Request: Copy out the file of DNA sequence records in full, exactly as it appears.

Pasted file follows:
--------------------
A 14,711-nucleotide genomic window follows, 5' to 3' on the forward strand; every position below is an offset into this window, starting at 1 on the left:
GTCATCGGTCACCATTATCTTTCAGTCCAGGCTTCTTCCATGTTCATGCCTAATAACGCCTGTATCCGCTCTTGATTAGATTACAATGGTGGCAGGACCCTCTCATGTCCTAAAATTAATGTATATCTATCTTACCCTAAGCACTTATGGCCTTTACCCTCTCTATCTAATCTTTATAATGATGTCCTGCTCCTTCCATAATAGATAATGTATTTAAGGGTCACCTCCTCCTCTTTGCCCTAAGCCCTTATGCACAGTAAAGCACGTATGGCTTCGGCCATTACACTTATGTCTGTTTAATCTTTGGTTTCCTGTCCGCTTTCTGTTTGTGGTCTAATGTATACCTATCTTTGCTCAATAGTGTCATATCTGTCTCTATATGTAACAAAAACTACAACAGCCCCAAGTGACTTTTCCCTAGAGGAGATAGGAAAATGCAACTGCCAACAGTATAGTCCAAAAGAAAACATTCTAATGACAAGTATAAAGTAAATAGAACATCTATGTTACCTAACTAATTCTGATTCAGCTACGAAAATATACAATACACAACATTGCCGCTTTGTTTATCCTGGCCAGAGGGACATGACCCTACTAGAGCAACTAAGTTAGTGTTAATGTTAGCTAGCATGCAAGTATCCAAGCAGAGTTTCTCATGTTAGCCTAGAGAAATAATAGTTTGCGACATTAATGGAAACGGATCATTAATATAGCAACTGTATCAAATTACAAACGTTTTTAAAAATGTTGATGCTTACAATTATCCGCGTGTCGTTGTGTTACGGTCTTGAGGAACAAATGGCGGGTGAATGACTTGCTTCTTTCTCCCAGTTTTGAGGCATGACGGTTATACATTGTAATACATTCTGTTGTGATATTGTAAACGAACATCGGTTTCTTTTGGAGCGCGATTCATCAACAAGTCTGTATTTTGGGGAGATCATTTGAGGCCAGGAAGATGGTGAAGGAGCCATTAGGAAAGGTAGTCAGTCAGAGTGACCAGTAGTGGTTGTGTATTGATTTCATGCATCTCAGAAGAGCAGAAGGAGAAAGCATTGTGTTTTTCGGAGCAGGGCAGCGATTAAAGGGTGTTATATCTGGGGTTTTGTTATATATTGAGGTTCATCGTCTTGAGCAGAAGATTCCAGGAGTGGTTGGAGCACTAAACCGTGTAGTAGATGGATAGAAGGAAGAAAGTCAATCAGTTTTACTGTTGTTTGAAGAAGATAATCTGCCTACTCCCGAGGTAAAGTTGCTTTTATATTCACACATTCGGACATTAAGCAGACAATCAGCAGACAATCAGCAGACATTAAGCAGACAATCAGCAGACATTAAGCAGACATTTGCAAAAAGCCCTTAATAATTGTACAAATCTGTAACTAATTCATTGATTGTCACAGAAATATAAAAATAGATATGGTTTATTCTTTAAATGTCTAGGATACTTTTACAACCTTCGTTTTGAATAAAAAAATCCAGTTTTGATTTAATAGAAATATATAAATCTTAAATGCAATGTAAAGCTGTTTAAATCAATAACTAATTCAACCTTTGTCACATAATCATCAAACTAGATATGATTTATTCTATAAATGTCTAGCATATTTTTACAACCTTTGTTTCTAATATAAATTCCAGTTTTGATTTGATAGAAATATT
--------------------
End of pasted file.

A 14,711-nucleotide genomic window follows, 5' to 3' on the forward strand; every position below is an offset into this window, starting at 1 on the left:
GTCATCGGTCACCATTATCTTTCAGTCCAGGCTTCTTCCATGTTCATGCCTAATAACGCCTGTATCCGCTCTTGATTAGATTACAATGGTGGCAGGACCCTCTCATGTCCTAAAATTAATGTATATCTATCTTACCCTAAGCACTTATGGCCTTTACCCTCTCTATCTAATCTTTATAATGATGTCCTGCTCCTTCCATAATAGATAATGTATTTAAGGGTCACCTCCTCCTCTTTGCCCTAAGCCCTTATGCACAGTAAAGCACGTATGGCTTCGGCCATTACACTTATGTCTGTTTAATCTTTGGTTTCCTGTCCGCTTTCTGTTTGTGGTCTAATGTATACCTATCTTTGCTCAATAGTGTCATATCTGTCTCTATATGTAACAAAAACTACAACAGCCCCAAGTGACTTTTCCCTAGAGGAGATAGGAAAATGCAACTGCCAACAGTATAGTCCAAAAGAAAACATTCTAATGACAAGTATAAAGTAAATAGAACATCTATGTTACCTAACTAATTCTGATTCAGCTACGAAAATATACAATACACAACATTGCCGCTTTGTTTATCCTGGCCAGAGGGACATGACCCTACTAGAGCAACTAAGTTAGTGTTAATGTTAGCTAGCATGCAAGTATCCAAGCAGAGTTTCTCATGTTAGCCTAGAGAAATAATAGTTTGCGACATTAATGGAAACGGATCATTAATATAGCAACTGTATCAAATTACAAACGTTTTTAAAAATGTTGATGCTTACAATTATCCGCGTGTCGTTGTGTTACGGTCTTGAGGAACAAATGGCGGGTGAATGACTTGCTTCTTTCTCCCAGTTTTGAGGCATGACGGTTATACATTGTAATACATTCTGTTGTGATATTGTAAACGAACATCGGTTTCTTTTGGAGCGCGATTCATCAACAAGTCTGTATTTTGGGGAGATCATTTGAGGCCAGGAAGATGGTGAAGGAGCCATTAGGAAAGGTAGTCAGTCAGAGTGACCAGTAGTGGTTGTGTATTGATTTCATGCATCTCAGAAGAGCAGAAGGAGAAAGCATTGTGTTTTTCGGAGCAGGGCAGCGATTAAAGGGTGTTATATCTGGGGTTTTGTTATATATTGAGGTTCATCGTCTTGAGCAGAAGATTCCAGGAGTGGTTGGAGCACTAAACCGTGTAGTAGATGGATAGAAGGAAGAAAGTCAATCAGTTTTACTGTTGTTTGAAGAAGATAATCTGCCTACTCCCGAGGTAAAGTTGCTTTTATATTCACACATTCGGACATTAAGCAGACAATCAGCAGACAATCAGCAGACATTAAGCAGACAATCAGCAGACATTAAGCAGACATTTGCAAAAAGCCCTTAATAATTGTACAAATCTGTAACTAATTCATTGATTGTCACAGAAATATAAAAATAGATATGGTTTATTCTTTAAATGTCTAGGATACTTTTACAACCTTCGTTTTGAATAAAAAAATCCAGTTTTGATTTAATAGAAATATATAAATCTTAAATGCAATGTAAAGCTGTTTAAATCAATAACTAATTCAACCTTTGTCACATAATCATCAAACTAGATATGATTTATTCTATAAATGTCTAGCATATTTTTACAACCTTTGTTTCTAATATAAATTCCAGTTTTGATTTGATAGAAATATT